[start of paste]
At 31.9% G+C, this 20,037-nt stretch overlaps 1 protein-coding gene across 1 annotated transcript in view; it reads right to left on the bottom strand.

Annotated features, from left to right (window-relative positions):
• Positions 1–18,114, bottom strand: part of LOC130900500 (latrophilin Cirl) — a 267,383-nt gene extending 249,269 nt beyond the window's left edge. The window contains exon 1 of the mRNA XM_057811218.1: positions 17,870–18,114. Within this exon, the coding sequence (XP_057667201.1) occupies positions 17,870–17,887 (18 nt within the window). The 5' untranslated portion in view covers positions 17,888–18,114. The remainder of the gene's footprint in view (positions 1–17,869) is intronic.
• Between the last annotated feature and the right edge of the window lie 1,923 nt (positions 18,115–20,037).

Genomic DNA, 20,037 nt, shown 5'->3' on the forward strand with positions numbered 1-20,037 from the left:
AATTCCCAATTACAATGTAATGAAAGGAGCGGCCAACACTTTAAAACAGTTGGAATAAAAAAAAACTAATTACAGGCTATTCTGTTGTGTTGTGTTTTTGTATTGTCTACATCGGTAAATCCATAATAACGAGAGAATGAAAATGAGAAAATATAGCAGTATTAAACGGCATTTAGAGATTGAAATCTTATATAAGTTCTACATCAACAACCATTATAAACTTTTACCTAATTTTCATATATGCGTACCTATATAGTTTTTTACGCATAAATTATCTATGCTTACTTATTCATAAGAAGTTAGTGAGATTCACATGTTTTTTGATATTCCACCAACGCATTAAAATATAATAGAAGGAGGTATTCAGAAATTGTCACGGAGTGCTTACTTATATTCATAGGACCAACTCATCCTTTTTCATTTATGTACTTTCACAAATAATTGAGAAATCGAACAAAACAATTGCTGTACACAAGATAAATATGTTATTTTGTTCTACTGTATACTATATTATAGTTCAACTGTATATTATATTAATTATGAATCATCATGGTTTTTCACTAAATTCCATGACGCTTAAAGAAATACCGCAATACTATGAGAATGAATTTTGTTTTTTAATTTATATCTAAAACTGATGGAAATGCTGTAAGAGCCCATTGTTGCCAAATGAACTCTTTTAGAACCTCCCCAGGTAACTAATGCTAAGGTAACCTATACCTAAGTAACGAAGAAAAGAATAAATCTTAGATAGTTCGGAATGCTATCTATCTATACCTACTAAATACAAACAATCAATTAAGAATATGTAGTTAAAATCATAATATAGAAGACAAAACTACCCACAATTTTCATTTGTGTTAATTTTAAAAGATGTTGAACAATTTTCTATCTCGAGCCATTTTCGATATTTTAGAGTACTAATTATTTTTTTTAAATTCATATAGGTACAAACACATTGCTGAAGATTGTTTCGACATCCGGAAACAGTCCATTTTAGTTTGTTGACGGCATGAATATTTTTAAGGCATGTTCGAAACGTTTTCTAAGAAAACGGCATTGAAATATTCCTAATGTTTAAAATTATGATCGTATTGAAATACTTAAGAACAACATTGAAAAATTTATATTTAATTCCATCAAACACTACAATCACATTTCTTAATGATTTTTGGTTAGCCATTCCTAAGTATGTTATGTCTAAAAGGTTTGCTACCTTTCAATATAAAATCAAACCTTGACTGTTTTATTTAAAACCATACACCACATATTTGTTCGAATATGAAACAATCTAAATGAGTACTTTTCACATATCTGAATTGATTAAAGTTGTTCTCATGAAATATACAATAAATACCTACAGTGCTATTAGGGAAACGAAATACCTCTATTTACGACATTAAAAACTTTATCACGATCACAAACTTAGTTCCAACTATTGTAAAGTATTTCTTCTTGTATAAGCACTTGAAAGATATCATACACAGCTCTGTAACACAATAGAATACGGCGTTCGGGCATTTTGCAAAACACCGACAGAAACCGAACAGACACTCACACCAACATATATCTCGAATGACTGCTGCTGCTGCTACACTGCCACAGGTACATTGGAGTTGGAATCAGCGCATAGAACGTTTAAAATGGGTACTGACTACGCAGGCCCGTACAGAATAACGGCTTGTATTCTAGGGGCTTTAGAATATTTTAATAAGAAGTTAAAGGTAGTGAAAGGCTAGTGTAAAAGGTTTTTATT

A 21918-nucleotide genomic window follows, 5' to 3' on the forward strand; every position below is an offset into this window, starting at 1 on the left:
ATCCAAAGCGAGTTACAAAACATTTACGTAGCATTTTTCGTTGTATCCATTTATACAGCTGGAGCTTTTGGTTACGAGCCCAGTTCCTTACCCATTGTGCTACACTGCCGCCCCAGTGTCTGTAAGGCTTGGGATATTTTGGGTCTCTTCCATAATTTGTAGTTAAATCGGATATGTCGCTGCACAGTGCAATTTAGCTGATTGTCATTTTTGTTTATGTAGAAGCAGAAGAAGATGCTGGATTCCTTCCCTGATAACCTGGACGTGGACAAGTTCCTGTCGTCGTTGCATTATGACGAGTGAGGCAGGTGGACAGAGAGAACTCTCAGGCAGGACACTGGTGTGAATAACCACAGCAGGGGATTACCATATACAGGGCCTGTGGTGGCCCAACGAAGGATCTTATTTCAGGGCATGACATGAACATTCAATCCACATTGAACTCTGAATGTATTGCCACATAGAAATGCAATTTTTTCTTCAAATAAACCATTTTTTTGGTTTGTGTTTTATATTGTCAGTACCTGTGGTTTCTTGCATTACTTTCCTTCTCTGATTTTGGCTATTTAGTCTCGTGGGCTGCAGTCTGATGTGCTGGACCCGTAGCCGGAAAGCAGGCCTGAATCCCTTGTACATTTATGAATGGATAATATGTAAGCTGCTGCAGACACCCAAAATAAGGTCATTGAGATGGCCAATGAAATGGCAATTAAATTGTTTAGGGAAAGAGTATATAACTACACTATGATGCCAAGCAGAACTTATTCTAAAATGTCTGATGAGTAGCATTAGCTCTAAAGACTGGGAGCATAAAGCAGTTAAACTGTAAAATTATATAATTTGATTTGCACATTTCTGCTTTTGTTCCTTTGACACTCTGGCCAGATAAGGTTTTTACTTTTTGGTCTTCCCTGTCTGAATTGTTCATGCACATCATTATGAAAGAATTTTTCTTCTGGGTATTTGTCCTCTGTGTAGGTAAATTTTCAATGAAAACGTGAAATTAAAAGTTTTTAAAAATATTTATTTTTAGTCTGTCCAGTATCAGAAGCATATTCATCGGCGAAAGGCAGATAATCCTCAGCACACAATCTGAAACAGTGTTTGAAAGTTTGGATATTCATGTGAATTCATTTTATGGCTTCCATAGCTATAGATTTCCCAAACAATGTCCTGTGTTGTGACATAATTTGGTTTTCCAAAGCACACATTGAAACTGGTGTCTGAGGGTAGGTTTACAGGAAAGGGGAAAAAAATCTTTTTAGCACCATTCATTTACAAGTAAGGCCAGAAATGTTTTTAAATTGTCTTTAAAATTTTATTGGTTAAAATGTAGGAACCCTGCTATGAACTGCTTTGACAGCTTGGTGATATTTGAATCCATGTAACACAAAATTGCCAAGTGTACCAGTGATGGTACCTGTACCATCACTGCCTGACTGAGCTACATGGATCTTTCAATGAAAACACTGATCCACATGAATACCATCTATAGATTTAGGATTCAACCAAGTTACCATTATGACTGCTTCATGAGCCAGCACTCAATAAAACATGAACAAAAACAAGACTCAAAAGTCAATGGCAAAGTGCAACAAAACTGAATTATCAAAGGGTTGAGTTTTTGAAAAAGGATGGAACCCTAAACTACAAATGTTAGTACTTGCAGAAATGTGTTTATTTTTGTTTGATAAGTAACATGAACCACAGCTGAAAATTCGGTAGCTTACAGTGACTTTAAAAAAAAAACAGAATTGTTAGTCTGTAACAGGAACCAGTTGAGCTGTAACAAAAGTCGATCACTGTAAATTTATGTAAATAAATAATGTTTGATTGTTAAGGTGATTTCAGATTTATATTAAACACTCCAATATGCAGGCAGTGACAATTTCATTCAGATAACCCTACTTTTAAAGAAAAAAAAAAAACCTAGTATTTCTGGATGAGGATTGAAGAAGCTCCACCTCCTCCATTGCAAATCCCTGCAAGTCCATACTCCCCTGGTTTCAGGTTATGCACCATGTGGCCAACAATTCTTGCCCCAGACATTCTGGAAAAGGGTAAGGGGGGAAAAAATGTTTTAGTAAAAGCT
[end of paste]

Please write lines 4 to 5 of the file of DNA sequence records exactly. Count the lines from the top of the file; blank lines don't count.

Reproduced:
• Between the last annotated feature and the right edge of the window lie 1,923 nt (positions 18,115–20,037).

Genomic DNA, 20,037 nt, shown 5'->3' on the forward strand with positions numbered 1-20,037 from the left: